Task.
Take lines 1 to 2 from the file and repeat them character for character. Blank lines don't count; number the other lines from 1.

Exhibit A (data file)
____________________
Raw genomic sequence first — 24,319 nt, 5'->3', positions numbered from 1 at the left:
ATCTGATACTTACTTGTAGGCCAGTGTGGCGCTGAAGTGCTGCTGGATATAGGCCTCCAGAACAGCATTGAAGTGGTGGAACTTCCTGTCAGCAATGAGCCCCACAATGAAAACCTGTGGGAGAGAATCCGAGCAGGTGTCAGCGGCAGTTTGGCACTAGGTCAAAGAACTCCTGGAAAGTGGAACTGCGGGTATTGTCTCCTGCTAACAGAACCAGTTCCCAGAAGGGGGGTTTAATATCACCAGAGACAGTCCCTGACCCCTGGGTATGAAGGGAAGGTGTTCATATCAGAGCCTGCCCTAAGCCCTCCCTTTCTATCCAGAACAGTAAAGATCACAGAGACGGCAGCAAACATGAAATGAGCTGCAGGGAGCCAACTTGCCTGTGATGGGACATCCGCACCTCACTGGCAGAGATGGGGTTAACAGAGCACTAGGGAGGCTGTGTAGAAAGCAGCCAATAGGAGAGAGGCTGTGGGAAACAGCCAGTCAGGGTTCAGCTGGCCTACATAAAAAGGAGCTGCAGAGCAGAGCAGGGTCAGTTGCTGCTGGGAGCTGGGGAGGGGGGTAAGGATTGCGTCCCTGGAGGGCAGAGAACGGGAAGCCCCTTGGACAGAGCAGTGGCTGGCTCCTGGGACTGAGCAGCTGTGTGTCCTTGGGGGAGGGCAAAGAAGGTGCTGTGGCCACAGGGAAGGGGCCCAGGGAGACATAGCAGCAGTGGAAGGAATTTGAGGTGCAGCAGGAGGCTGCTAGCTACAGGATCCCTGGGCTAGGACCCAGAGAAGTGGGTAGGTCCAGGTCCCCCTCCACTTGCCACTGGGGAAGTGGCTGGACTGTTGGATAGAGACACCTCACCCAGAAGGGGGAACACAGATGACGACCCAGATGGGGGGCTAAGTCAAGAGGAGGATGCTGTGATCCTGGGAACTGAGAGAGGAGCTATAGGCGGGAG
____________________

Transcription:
Raw genomic sequence first — 24,319 nt, 5'->3', positions numbered from 1 at the left:
ATCTGATACTTACTTGTAGGCCAGTGTGGCGCTGAAGTGCTGCTGGATATAGGCCTCCAGAACAGCATTGAAGTGGTGGAACTTCCTGTCAGCAATGAGCCCCACAATGAAAACCTGTGGGAGAGAATCCGAGCAGGTGTCAGCGGCAGTTTGGCACTAGGTCAAAGAACTCCTGGAAAGTGGAACTGCGGGTATTGTCTCCTGCTAACAGAACCAGTTCCCAGAAGGGGGGTTTAATATCACCAGAGACAGTCCCTGACCCCTGGGTATGAAGGGAAGGTGTTCATATCAGAGCCTGCCCTAAGCCCTCCCTTTCTATCCAGAACAGTAAAGATCACAGAGACGGCAGCAAACATGAAATGAGCTGCAGGGAGCCAACTTGCCTGTGATGGGACATCCGCACCTCACTGGCAGAGATGGGGTTAACAGAGCACTAGGGAGGCTGTGTAGAAAGCAGCCAATAGGAGAGAGGCTGTGGGAAACAGCCAGTCAGGGTTCAGCTGGCCTACATAAAAAGGAGCTGCAGAGCAGAGCAGGGTCAGTTGCTGCTGGGAGCTGGGGAGGGGGGTAAGGATTGCGTCCCTGGAGGGCAGAGAACGGGAAGCCCCTTGGACAGAGCAGTGGCTGGCTCCTGGGACTGAGCAGCTGTGTGTCCTTGGGGGAGGGCAAAGAAGGTGCTGTGGCCACAGGGAAGGGGCCCAGGGAGACATAGCAGCAGTGGAAGGAATTTGAGGTGCAGCAGGAGGCTGCTAGCTACAGGATCCCTGGGCTAGGACCCAGAGAAGTGGGTAGGTCCAGGTCCCCCTCCACTTGCCACTGGGGAAGTGGCTGGACTGTTGGATAGAGACACCTCACCCAGAAGGGGGAACACAGATGACGACCCAGATGGGGGGCTAAGTCAAGAGGAGGATGCTGTGATCCTGGGAACTGAGAGAGGAGCTATAGGCGGGAG